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Tom McCall teacher mummifies oranges in class

Stephanie OwensName: Stephanie Owens

Hometown: Hillsboro, where she still lives

Teaches: Sixth grade at Tom McCall Upper Elementary School

About her: Married with two children. She enjoys paddle boarding, hiking, bike riding and geocaching.

Teaching style of note: Owens incorporates a lot of hands-on experiments in science and technology in her other subjects. "I enjoy watching the students light up when they are working on a science project with materials so they can experience the reaction of the experiment," Owens said.

To drive home the basic experimentation concepts of dependent, independent and controlled variables, Owens had her students grow crystals from different solutions. They analyzed the crystal growth with digital microscopes and took pictures to compare and contrast the growth from different solutions. 

The students also experimented with the mummification of oranges. Over five days, they used baking soda, coffee filters and paper towels to learn scientific principles and the scientific method. They started with an orange cut into three slices. They wrapped two slices separately in a paper towel — one between two packets of baking soda. A third slice they left alone.

Over five days, they looked to see how the slices fermented and decomposed.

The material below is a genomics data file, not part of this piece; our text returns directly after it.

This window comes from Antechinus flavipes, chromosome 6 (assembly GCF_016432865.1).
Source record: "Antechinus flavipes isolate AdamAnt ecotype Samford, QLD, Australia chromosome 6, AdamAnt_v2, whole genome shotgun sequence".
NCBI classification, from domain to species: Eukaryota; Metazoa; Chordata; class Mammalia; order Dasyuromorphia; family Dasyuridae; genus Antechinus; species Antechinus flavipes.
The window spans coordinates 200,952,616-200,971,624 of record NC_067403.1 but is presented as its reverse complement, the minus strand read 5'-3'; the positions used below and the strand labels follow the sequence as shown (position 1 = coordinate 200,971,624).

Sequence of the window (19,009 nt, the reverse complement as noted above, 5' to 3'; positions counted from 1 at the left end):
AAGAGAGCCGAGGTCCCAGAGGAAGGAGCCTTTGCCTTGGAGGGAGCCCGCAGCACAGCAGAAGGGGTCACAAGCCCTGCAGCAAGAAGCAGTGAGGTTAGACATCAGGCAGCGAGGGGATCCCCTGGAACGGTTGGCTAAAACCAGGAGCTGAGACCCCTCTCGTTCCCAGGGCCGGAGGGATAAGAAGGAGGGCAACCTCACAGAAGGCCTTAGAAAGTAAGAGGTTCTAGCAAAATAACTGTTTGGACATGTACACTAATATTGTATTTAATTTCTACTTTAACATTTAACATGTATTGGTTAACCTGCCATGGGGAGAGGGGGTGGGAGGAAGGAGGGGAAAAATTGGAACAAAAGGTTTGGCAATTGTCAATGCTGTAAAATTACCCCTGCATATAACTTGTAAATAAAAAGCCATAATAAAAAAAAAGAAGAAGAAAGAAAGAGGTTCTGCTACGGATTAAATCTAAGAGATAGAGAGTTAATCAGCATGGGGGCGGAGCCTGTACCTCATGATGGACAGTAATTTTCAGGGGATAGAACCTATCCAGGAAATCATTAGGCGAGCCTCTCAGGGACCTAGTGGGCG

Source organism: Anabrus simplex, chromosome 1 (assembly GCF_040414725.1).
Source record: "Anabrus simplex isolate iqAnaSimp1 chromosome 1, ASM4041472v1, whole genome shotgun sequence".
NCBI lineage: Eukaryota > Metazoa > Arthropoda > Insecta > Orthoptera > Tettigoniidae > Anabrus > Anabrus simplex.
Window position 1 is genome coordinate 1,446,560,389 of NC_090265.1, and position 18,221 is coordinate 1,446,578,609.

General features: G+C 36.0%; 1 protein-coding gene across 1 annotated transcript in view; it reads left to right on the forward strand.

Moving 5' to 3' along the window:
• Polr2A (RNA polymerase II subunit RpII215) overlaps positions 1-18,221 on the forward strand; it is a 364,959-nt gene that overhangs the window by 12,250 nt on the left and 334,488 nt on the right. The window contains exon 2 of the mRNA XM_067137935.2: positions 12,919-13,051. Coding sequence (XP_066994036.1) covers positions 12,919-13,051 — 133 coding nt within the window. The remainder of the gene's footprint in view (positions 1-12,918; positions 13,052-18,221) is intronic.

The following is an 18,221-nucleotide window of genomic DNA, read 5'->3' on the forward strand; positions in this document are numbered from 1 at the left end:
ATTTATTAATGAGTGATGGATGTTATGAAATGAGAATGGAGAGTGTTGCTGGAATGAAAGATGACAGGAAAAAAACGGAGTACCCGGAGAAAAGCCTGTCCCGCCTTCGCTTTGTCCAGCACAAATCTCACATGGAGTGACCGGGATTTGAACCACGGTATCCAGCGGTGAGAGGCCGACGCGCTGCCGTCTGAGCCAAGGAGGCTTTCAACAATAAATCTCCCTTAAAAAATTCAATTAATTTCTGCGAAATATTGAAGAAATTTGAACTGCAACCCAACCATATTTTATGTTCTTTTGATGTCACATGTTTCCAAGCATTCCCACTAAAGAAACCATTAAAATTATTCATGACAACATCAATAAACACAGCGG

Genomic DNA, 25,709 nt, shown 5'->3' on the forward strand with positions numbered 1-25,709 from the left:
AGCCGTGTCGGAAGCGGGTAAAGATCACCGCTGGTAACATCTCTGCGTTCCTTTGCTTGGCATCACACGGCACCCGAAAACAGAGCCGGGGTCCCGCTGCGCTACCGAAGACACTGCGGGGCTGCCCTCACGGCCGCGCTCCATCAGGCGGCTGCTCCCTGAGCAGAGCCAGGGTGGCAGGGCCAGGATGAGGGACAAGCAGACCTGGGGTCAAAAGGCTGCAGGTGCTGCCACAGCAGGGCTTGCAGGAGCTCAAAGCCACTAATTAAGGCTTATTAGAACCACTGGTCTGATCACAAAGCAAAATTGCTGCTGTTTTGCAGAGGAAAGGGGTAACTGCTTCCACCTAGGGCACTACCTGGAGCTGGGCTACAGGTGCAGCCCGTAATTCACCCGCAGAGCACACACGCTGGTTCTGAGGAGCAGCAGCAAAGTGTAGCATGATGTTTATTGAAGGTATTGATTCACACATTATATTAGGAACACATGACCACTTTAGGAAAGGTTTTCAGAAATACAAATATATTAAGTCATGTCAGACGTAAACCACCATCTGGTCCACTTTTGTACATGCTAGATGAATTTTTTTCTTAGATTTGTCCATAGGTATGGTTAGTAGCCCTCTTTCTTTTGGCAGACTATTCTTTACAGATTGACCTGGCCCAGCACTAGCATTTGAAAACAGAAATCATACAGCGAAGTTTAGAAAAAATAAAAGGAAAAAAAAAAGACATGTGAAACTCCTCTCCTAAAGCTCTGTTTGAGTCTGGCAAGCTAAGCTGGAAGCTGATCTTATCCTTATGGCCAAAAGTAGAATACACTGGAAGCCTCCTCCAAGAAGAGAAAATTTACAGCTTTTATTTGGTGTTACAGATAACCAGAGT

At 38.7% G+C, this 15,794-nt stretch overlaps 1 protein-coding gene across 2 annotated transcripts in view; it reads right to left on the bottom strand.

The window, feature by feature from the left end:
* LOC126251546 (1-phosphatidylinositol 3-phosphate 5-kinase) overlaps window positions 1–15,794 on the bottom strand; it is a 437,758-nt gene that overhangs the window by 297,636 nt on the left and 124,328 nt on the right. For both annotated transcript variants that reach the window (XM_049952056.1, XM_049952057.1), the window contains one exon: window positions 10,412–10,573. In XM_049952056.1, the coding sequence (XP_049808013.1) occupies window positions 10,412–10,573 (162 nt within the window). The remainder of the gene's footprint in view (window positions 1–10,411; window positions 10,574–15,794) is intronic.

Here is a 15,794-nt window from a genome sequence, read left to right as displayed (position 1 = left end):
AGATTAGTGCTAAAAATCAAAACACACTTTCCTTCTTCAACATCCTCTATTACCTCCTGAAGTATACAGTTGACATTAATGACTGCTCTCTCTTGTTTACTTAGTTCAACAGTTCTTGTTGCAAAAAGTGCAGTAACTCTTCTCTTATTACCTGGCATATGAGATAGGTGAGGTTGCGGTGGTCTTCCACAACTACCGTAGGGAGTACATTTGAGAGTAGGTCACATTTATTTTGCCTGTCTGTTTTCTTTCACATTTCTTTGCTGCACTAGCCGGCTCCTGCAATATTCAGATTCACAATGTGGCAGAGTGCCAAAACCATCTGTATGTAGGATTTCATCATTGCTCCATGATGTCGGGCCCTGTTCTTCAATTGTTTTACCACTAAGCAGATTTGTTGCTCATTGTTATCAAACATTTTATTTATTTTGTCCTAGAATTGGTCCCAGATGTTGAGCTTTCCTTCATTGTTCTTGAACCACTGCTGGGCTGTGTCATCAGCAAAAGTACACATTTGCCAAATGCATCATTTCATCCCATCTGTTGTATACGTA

The plain orange should always decompose faster than the other two. The orange with only the paper towel around it should grow mold. And the orange with the paper towel and baking soda should dry up as the soda absorbs moisture.

The students see the baking soda work like Natron did in ancient mummification processes. Natron was made of sodium chloride, sodium carbonate, sodium bicarbonate and sodium sulphate.

Students take before and after pictures with digital microscopes so they can compare.

To explore kinetic and potential energies, Owens gave students each a marble, Ping-Pong ball, golf ball and a ramp. They filmed their experiments and used labels to identify the different types of energy in their mini-video clips.

"Science is amazing because it appeals to so many learning styles and the hands-on provides each student a learning environment that a textbook just can't deliver."